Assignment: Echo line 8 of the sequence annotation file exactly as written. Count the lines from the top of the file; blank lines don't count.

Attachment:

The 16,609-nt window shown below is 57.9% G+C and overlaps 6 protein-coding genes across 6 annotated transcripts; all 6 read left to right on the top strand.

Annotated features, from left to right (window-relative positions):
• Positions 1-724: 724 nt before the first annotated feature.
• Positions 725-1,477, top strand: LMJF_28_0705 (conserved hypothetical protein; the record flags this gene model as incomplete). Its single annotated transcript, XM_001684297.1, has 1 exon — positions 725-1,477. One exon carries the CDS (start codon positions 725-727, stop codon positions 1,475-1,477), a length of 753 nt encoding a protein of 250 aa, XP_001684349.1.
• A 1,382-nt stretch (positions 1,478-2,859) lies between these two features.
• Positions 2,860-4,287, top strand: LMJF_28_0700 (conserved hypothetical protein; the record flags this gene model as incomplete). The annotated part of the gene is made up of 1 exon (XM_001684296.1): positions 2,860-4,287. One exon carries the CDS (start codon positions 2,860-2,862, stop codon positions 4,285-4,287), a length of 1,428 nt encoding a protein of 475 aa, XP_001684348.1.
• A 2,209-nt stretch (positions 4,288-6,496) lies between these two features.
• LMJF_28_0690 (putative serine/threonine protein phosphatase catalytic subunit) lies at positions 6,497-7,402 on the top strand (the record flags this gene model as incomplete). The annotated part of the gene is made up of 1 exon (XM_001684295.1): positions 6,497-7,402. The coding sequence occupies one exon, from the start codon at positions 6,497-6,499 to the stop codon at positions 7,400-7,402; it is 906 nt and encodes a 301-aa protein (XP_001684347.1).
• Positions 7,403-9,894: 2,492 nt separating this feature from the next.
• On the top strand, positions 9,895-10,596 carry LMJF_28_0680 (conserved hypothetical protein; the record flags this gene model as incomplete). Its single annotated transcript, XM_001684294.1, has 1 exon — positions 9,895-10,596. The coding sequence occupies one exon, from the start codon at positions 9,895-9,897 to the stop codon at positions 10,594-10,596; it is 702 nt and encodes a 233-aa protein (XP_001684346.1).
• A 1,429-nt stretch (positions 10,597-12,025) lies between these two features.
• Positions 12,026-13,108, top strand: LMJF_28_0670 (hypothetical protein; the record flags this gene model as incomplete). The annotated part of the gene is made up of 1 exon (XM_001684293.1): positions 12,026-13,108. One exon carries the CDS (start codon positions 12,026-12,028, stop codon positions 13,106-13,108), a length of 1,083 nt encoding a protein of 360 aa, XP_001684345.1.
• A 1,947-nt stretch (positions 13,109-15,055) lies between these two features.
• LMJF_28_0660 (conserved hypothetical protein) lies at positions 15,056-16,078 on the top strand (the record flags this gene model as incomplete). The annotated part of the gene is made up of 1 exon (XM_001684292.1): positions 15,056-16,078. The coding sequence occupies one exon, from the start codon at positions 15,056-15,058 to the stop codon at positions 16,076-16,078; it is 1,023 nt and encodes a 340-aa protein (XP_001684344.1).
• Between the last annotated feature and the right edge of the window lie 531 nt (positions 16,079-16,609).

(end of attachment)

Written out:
• LMJF_28_0690 (putative serine/threonine protein phosphatase catalytic subunit) lies at positions 6,497-7,402 on the top strand (the record flags this gene model as incomplete). The annotated part of the gene is made up of 1 exon (XM_001684295.1): positions 6,497-7,402. The coding sequence occupies one exon, from the start codon at positions 6,497-6,499 to the stop codon at positions 7,400-7,402; it is 906 nt and encodes a 301-aa protein (XP_001684347.1).